According to court documents, Jama and Dhirane sent money to financiers of al-Shabaab in Somalia and Kenya, which they referred to respectively as the “Hargeisa side” and the “Nairobi side.” The defendants also organized what was called a “Group of Fifteen,” which included women from Somalia, Kenya, Egypt, the Netherlands, Sweden, the United Kingdom and Canada, as well as Minneapolis, Minnesota. The “Group of Fifteen” met regularly in a private chatroom that Jama established to organize and track monthly payment of money to the “Hargeisa side,” which was used to finance al-Shabaab military operations in the Golis Mountains in northern Somalia, and the “Nairobi side,” which was used to fund two al-Shabaab safehouses. One of the safehouses was used by al-Shabaab to store weapons and to prepare for attacks. The other was used to treat al-Shabaab fighters who had been wounded in battle.

Phone calls and other communication between the “Group of Fifteen” that was monitored by the government made up a substantial part of the case against the women. The recordings, the press release states, “demonstrated that the women had close connections with al-Shabaab leadership and were privy to non-public, inside information concerning al-Shabaab activities.”

The women were also recorded as they laughed while the Westgate Mall attack in Nairobi was taking place, and about the Boston Marathon bombing before it was known who committed that attack, according to the Department of Justice.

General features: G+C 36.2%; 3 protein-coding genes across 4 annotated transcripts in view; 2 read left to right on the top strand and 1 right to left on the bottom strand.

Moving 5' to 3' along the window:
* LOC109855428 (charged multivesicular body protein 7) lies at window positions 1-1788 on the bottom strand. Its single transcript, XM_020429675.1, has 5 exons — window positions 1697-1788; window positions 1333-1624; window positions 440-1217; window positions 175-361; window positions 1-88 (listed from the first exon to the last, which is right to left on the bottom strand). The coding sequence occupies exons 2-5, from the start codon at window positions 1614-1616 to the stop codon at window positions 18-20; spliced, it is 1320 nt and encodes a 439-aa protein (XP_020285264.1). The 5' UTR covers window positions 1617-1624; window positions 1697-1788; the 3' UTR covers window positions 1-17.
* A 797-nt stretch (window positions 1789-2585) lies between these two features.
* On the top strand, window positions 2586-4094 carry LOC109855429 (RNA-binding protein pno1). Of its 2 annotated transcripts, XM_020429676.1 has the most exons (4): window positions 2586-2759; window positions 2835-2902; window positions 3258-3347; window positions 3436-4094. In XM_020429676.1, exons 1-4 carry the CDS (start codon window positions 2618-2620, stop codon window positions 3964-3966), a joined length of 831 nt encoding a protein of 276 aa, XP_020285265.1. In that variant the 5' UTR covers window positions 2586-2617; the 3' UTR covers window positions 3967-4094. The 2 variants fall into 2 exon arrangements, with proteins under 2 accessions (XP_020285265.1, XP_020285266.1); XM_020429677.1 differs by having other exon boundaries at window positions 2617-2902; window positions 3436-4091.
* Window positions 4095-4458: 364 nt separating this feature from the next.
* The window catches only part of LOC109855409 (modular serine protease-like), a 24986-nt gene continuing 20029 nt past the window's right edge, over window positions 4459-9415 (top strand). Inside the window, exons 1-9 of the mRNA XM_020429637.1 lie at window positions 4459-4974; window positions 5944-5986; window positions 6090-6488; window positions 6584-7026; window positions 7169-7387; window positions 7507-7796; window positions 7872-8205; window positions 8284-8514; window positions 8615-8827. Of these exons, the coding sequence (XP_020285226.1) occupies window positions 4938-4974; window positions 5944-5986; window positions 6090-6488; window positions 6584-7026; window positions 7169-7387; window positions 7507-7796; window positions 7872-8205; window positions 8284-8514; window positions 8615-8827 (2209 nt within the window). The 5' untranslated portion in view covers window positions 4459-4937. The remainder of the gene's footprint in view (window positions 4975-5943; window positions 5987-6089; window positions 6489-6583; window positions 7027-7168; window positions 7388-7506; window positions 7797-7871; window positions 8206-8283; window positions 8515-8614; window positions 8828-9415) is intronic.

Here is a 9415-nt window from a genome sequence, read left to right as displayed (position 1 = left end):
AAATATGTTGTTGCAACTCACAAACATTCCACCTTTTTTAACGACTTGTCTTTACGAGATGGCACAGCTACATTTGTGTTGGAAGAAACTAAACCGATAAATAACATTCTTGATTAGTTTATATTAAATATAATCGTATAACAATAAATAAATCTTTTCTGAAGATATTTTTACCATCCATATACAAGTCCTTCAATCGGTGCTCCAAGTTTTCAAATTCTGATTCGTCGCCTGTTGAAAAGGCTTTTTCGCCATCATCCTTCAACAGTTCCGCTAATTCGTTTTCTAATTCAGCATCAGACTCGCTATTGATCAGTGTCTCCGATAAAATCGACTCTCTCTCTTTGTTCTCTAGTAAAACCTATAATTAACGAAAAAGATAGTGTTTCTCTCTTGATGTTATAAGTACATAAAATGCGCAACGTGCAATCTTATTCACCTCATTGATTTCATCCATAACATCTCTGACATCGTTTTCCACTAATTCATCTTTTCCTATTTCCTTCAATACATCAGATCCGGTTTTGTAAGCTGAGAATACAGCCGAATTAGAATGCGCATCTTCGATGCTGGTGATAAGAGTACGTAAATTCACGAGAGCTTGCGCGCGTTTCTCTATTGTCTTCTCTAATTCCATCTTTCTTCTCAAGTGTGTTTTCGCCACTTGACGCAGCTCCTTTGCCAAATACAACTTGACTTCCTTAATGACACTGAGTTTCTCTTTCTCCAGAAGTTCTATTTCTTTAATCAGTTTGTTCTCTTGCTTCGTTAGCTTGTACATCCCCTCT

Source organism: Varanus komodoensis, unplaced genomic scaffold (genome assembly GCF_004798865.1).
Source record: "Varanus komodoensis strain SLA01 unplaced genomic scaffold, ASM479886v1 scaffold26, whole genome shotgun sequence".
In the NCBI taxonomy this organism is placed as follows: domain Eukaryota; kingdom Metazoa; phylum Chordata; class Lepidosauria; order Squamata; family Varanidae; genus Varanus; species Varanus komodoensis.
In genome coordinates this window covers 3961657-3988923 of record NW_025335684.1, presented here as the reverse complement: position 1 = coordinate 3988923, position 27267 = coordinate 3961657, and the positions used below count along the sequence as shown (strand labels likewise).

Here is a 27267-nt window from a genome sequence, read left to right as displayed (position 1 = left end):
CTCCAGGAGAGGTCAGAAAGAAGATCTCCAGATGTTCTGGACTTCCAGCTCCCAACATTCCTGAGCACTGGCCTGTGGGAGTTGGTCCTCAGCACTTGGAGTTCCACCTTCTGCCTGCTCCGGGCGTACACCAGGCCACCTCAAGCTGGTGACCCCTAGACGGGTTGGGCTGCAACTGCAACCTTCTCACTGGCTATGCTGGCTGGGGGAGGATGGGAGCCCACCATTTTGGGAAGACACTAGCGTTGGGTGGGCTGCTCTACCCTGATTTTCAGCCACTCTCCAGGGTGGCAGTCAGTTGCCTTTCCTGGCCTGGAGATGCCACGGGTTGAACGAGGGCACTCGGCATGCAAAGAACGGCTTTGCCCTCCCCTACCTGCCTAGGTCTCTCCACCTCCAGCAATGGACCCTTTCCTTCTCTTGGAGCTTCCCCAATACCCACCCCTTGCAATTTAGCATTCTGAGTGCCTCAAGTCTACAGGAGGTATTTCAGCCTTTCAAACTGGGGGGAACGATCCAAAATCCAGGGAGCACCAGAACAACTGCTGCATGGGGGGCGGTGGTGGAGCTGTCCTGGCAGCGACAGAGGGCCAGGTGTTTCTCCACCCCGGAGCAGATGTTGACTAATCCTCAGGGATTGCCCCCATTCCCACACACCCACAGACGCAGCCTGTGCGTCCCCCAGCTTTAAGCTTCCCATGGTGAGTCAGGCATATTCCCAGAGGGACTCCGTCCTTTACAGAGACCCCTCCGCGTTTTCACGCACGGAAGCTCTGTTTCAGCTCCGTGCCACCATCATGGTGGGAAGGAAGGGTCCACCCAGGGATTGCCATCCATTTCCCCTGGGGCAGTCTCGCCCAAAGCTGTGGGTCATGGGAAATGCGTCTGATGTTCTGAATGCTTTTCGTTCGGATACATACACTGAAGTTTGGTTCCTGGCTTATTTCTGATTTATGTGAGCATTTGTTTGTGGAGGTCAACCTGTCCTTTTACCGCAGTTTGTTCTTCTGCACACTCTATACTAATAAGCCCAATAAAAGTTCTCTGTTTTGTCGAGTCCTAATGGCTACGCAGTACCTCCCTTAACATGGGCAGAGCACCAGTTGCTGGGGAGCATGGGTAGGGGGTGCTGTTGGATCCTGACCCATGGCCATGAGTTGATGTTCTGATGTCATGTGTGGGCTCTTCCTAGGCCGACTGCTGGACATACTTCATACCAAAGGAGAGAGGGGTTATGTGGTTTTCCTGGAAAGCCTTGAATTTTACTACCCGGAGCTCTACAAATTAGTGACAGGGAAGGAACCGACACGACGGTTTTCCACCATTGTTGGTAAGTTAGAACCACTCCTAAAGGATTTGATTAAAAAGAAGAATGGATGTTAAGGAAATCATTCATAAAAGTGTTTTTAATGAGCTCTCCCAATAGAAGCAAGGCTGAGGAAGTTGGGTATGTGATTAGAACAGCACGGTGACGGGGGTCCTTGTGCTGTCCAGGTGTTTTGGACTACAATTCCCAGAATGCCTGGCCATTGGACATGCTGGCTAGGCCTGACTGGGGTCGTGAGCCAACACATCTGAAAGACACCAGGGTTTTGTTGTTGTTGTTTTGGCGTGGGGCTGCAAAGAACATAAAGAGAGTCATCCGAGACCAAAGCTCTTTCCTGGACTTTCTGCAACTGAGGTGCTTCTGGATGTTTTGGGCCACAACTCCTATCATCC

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Reston Woman on Trial for Aiding Somalian Terrorist Group

justice1A Reston woman accused of sending money to a Somalian terrorist group is standing trial in federal court in Alexandria this week.

Muna Osman Jama, 36, was arrested in Reston in 2014. She was one of several people charged with providing material support to al-Shabaab, “a designated foreign terrorist organization that is conducting an insurgency campaign in Somalia,” U.S. Department of Justice officials said.

Authorities said Osman Jama and Hinda Osman Dhirane, 44, of Kent, Wash., funneled small amounts of money to the group, which became affiliated with Al-Qaeda in 2012.

The trial is expected to take two weeks.

According to the Justice Department, Jama and Dhirane allegedly directed a network composed primarily of women who provided monthly payments that were coordinated, facilitated and tracked by the defendants to their conduits in Kenya and Somalia.

Authorities said Jama was principally responsible for sending money to Kenya through a conduit, defendant Fardowsa Jama Mohamed, while Dhirane was primarily responsible for sending money to Somalia through her conduit, defendant Barira Hassan Abdullahi.

According to court records, the defendants would refer to the money they sent overseas as “living expenses,” and they repeatedly used code words such as “orphans” and “brothers in the mountains” to refer to al-Shabaab fighters, and “camels” to refer to trucks needed by al-Shabaab.  The money transfers often were broken down into small amounts as low as $50 or $100, and the funds were intended for use by al-Shabaab insurgents operating in Somalia.

The defendants also face charges of one count of conspiracy to provide material support to a foreign terrorist organization and 20 counts of providing material support to a foreign terrorist organization.

If convicted, each defendant faces a maximum penalty of 15 years in prison on each count in the indictment.